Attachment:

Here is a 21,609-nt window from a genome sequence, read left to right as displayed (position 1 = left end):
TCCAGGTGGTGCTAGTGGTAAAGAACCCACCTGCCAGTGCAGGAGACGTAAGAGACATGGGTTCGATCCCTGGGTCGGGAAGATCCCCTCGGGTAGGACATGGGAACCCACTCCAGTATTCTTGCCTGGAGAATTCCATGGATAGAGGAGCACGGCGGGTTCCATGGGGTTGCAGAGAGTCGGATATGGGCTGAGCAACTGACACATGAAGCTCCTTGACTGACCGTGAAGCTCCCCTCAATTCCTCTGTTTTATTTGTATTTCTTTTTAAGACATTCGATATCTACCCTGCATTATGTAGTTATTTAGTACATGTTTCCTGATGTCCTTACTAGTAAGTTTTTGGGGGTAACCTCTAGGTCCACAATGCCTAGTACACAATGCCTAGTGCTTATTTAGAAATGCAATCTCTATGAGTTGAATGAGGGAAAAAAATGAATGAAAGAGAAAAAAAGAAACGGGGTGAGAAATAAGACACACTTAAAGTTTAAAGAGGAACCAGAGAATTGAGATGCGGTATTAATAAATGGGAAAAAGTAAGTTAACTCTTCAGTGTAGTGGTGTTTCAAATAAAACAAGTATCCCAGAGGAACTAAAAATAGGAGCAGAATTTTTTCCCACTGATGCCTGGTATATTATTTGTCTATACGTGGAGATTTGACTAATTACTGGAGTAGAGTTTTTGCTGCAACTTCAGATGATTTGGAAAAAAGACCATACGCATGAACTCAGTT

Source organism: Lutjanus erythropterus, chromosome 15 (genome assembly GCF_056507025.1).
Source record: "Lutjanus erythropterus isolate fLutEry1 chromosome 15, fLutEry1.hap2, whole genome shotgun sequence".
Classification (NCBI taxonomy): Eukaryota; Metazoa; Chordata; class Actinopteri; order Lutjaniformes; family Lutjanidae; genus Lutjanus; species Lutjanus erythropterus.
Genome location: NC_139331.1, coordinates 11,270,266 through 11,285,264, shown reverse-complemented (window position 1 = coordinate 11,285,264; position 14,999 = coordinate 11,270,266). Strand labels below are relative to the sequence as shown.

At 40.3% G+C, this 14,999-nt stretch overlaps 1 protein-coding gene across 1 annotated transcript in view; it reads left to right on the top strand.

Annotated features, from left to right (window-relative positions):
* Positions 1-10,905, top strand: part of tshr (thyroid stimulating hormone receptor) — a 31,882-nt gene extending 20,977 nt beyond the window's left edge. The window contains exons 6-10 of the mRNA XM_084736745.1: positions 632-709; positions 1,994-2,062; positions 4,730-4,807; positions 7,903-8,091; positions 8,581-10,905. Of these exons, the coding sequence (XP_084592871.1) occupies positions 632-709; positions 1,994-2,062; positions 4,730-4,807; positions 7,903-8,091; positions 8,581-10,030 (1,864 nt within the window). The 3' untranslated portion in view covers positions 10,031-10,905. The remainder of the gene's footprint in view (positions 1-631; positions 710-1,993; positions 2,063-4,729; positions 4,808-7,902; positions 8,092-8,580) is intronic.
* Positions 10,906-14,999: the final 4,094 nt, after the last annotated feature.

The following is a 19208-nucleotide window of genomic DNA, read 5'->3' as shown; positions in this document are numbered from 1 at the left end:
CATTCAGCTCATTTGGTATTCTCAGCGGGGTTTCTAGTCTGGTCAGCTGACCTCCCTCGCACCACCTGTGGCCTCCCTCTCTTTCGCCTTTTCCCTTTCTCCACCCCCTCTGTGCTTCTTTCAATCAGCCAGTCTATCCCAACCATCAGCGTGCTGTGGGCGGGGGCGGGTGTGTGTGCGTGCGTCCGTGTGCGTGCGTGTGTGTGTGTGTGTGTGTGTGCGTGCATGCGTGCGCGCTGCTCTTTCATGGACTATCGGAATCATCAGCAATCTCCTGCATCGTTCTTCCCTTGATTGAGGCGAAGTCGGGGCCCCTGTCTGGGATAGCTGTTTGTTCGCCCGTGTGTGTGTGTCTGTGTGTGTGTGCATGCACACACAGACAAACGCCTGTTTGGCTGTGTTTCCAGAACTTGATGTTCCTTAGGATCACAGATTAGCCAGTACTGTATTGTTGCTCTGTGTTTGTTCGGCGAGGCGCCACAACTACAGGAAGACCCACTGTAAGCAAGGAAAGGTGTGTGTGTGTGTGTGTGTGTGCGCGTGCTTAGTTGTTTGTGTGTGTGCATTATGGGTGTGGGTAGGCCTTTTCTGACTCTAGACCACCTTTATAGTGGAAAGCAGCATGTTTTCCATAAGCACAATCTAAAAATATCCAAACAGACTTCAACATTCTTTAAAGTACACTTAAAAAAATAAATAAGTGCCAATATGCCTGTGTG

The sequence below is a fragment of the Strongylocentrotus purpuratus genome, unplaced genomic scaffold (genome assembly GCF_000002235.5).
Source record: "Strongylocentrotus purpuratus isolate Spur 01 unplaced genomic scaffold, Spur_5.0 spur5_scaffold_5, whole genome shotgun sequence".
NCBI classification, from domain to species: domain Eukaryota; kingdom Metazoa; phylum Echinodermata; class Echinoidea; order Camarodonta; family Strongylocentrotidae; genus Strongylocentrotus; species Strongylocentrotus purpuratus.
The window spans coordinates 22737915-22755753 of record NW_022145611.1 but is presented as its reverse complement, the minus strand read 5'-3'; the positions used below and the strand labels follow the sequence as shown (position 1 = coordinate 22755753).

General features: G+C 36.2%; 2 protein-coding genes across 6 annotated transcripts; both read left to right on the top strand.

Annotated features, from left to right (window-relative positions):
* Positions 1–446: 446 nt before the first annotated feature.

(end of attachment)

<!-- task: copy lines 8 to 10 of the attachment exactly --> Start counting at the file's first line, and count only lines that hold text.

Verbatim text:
Annotated features, from left to right (window-relative positions):
* Positions 1-10,905, top strand: part of tshr (thyroid stimulating hormone receptor) — a 31,882-nt gene extending 20,977 nt beyond the window's left edge. The window contains exons 6-10 of the mRNA XM_084736745.1: positions 632-709; positions 1,994-2,062; positions 4,730-4,807; positions 7,903-8,091; positions 8,581-10,905. Of these exons, the coding sequence (XP_084592871.1) occupies positions 632-709; positions 1,994-2,062; positions 4,730-4,807; positions 7,903-8,091; positions 8,581-10,030 (1,864 nt within the window). The 3' untranslated portion in view covers positions 10,031-10,905. The remainder of the gene's footprint in view (positions 1-631; positions 710-1,993; positions 2,063-4,729; positions 4,808-7,902; positions 8,092-8,580) is intronic.
* Positions 10,906-14,999: the final 4,094 nt, after the last annotated feature.